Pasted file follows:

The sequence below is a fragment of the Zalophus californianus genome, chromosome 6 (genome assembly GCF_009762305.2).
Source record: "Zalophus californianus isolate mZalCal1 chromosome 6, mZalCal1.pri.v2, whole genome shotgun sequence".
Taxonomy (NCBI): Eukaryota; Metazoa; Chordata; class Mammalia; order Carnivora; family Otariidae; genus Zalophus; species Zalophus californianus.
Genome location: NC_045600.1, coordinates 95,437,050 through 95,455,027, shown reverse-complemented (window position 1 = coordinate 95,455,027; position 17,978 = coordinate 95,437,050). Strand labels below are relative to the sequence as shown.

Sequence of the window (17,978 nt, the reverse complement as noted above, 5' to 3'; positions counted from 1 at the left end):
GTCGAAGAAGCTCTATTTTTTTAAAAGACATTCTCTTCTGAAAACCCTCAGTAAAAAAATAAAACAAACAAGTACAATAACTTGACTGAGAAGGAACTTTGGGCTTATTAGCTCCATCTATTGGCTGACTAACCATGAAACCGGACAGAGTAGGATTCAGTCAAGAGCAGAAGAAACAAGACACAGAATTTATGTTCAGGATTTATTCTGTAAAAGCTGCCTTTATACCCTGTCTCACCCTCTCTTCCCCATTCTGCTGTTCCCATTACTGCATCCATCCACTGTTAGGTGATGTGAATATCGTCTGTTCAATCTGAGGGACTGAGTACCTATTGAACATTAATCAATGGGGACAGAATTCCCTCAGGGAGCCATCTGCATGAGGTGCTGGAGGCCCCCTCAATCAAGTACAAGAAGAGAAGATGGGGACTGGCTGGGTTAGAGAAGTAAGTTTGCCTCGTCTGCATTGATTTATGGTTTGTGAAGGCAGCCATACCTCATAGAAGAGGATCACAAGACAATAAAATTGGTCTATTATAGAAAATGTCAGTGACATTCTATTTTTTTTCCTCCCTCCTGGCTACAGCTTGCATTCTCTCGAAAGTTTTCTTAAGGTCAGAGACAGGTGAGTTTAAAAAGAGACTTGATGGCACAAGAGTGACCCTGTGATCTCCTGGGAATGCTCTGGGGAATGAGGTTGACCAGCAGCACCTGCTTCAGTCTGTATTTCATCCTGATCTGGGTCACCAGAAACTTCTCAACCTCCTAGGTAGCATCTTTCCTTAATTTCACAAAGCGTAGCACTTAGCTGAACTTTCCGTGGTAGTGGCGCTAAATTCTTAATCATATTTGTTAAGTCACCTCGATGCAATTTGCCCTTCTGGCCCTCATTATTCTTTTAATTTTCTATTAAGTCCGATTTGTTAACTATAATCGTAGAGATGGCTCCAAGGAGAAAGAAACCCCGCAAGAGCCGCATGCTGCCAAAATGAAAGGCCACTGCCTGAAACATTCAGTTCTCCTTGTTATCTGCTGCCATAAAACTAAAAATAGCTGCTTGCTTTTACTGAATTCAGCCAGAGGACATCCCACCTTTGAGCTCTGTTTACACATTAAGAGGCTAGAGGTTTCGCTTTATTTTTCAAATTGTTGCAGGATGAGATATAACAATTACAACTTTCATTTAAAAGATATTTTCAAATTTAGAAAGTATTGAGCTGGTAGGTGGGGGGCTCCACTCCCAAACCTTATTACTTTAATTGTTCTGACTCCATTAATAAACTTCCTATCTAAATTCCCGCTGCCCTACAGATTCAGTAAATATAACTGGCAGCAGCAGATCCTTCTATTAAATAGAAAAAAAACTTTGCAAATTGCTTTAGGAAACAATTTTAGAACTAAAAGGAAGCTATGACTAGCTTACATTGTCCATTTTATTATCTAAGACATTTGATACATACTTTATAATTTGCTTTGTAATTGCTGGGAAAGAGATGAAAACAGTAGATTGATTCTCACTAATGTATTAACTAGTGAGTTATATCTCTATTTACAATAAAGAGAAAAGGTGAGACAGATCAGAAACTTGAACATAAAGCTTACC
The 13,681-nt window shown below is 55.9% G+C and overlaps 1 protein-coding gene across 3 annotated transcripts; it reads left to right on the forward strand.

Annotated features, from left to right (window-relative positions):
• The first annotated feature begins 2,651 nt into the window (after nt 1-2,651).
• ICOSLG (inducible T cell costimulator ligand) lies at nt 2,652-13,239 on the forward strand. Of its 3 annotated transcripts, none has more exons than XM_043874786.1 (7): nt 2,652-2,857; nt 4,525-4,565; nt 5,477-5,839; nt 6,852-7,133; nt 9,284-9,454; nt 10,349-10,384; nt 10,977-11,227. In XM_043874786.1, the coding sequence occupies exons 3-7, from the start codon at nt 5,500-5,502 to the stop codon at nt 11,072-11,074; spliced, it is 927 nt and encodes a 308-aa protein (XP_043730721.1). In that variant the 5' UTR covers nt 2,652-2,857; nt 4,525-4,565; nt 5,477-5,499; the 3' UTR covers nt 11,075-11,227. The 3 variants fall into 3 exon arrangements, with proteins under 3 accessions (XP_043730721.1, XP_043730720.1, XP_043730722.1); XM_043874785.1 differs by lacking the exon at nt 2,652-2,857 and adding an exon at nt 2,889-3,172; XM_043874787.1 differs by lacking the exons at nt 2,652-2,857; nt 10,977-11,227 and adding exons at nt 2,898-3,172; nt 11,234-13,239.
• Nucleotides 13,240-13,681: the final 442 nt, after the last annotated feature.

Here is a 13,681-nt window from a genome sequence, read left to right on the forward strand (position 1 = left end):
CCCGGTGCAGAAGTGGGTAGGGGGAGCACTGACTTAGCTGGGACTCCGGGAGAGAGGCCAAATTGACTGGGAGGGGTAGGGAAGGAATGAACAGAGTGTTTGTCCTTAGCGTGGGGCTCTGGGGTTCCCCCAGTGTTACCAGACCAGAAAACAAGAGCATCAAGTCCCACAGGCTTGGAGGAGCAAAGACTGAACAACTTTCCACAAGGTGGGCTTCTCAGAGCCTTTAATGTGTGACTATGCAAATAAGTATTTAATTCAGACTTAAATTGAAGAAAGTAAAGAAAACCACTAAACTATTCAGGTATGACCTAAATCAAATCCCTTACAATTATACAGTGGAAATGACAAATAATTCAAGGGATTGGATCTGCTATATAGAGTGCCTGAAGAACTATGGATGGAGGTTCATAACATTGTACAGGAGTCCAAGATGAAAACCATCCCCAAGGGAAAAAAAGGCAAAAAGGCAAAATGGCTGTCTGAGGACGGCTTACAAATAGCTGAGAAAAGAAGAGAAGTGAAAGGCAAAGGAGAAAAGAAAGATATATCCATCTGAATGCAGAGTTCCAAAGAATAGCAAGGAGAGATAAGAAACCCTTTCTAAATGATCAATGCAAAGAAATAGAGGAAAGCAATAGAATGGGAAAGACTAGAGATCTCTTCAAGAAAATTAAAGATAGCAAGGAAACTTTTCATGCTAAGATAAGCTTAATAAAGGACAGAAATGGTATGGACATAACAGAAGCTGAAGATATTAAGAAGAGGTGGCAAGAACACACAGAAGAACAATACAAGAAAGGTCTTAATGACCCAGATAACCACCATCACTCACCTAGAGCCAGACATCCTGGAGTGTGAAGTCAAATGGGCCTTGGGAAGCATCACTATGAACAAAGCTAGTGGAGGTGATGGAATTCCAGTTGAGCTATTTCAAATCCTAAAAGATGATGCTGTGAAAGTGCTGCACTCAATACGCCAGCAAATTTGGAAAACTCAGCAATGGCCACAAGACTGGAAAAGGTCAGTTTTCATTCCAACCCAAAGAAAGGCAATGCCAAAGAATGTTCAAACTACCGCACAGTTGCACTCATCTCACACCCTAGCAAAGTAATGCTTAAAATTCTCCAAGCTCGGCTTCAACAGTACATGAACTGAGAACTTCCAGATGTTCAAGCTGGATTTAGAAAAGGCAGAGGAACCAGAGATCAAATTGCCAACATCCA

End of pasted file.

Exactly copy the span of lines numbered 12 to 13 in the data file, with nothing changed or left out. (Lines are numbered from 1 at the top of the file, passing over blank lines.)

Here is a 13,681-nt window from a genome sequence, read left to right on the forward strand (position 1 = left end):
CCCGGTGCAGAAGTGGGTAGGGGGAGCACTGACTTAGCTGGGACTCCGGGAGAGAGGCCAAATTGACTGGGAGGGGTAGGGAAGGAATGAACAGAGTGTTTGTCCTTAGCGTGGGGCTCTGGGGTTCCCCCAGTGTTACCAGACCAGAAAACAAGAGCATCAAGTCCCACAGGCTTGGAGGAGCAAAGACTGAACAACTTTCCACAAGGTGGGCTTCTCAGAGCCTTTAATGTGTGACTATGCAAATAAGTATTTAATTCAGACTTAAATTGAAGAAAGTAAAGAAAACCACTAAACTATTCAGGTATGACCTAAATCAAATCCCTTACAATTATACAGTGGAAATGACAAATAATTCAAGGGATTGGATCTGCTATATAGAGTGCCTGAAGAACTATGGATGGAGGTTCATAACATTGTACAGGAGTCCAAGATGAAAACCATCCCCAAGGGAAAAAAAGGCAAAAAGGCAAAATGGCTGTCTGAGGACGGCTTACAAATAGCTGAGAAAAGAAGAGAAGTGAAAGGCAAAGGAGAAAAGAAAGATATATCCATCTGAATGCAGAGTTCCAAAGAATAGCAAGGAGAGATAAGAAACCCTTTCTAAATGATCAATGCAAAGAAATAGAGGAAAGCAATAGAATGGGAAAGACTAGAGATCTCTTCAAGAAAATTAAAGATAGCAAGGAAACTTTTCATGCTAAGATAAGCTTAATAAAGGACAGAAATGGTATGGACATAACAGAAGCTGAAGATATTAAGAAGAGGTGGCAAGAACACACAGAAGAACAATACAAGAAAGGTCTTAATGACCCAGATAACCACCATCACTCACCTAGAGCCAGACATCCTGGAGTGTGAAGTCAAATGGGCCTTGGGAAGCATCACTATGAACAAAGCTAGTGGAGGTGATGGAATTCCAGTTGAGCTATTTCAAATCCTAAAAGATGATGCTGTGAAAGTGCTGCACTCAATACGCCAGCAAATTTGGAAAACTCAGCAATGGCCACAAGACTGGAAAAGGTCAGTTTTCATTCCAACCCAAAGAAAGGCAATGCCAAAGAATGTTCAAACTACCGCACAGTTGCACTCATCTCACACCCTAGCAAAGTAATGCTTAAAATTCTCCAAGCTCGGCTTCAACAGTACATGAACTGAGAACTTCCAGATGTTCAAGCTGGATTTAGAAAAGGCAGAGGAACCAGAGATCAAATTGCCAACATCCA